Four keys to building a high-demand business


Special to the Miami Herald

Things seem to be settling into place.

The subprime mortgage crisis and subsequent recession of 2008 wreaked havoc on businesses large and small. Few were spared from the devastating effects of the lending crunch, the drop in consumer confidence and spending, the freeze on investments and the general sense of cynicism which seemed to hover over Corporate America as the bubble burst from excess fueled, not by value generation, but by exaggeration . . to put it mildly.

For most of us in Small Business, the last several years have tested our limits and brought about more change than we ever expected or even wanted. But change is good if you can use it to your advantage, and today, as a result, those small businesses that learned to adapt and evolve with the changing economy have started to move beyond mere survival to new levels of success.

Yes, we’ve all learned from the past, but now it’s time to look forward. It’s time to focus on profitability and sustainability which stems from the generation of real value for our customers. It’s time to build a high-demand business.

Even during the recession, there were plenty of businesses doing extremely well. It’s all about demand. Companies having to do with the green movement such as renewable energy and clean technology, and those that cater to the aging Baby Boomer generation actually grew despite the recession, while companies specializing in credit counseling, debt and budget management, consolidation and debt settlement grew precisely because of the recession. In the end, it doesn’t matter what industry we may be in; there are certain qualities that we can develop for our businesses that will always be in demand — regardless of the economy.

Price to Value:

Debates over pricing strategies are as old as currency itself. Setting the right price to value is critical because it affects every aspect of a business. Price points are prices at which demand for a given product stays relatively high. During the recession, when survival was the name of the game, many companies lowered prices just to cover costs and give themselves a chance to remain in the market. As a result, the majority of the companies in a given industry were forced to reevaluate pricing strategies to maintain product position. In these situations, while it is imperative for a company to reduce overhead and lower costs to account for price adjustments, it must never lower its standards or the value it creates for its customers. We should always seek to provide more value than what our clients pay us for. Please don’t misunderstand, I’m not proposing that you undervalue yourself or your business, but your clients should always feel that they received more value for their money when doing business with you as opposed to your competitor. Value will always be in demand — no matter how bad or how good the economy might be.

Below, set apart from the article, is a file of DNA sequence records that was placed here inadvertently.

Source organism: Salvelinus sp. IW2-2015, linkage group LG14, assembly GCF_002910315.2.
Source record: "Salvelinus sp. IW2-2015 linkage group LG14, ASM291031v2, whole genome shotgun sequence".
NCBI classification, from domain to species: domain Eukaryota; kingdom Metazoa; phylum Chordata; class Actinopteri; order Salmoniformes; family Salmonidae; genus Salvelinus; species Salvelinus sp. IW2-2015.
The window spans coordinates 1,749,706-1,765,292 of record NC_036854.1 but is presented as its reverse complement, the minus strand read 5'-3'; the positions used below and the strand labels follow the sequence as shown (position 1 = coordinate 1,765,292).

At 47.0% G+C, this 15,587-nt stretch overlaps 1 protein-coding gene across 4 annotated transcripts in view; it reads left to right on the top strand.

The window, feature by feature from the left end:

Service Quality:

How much is good service worth? That was the subject of a study in England by the Chartered Insurance Institute (CII) and Ernst & Young, who found strong consensus that the insurance industry is not providing good enough customer service to its mid-corporate customers according to 69 percent of brokers and 87 percent of insurers who were interviewed. The study concluded that the insurance industry could save £80 million per year, or $121 million, by reducing duplication and improving customer service. Mark Radburn, chair of the CII’s Broking Faculty, says: “One of the key elements of the report is the requirement to improve our understanding of the customer’s needs. To make this achievable, we would need adequately trained staff and a more professional approach towards customer service.” The market needs to work together to improve professionalism and challenge ourselves to deliver ‘world class’ customer service. Service quality will always be in demand — especially in a difficult economy.


At the end of the day, business is all about the relationships we form through the exchange of value. People prefer to do business with people they know which is why repeat and referred business is so effective and yields a higher rate of return over time. In our current cutthroat economic environment, relationship-based businesses tend to fare better than industry averages due to increased customer loyalty. Additionally, research shows that a relationship-based approach to sales boosts performance and increases the likelihood of residual sales. Relationships will always be in demand — regardless of the economy.


The pendulum of public perception toward business has swung away from the decades-long greed that culminated in the recent sub-prime mortgage debacle I opened up this column with, and toward a more socially responsible view of business. Now more than ever customers are attributing a higher value to socially conscious organizations and many businesses are finding that in addition to all the right reasons, social responsibility is good business. As the great Sir John Marks Templeton once said, “Those who do good do well — in any economy.”

Manny García-Tuñón is a columnist for EL Nuevo Herald and President of Lemartec, an international design-build firm headquartered in Miami, Florida. He can be reached at and

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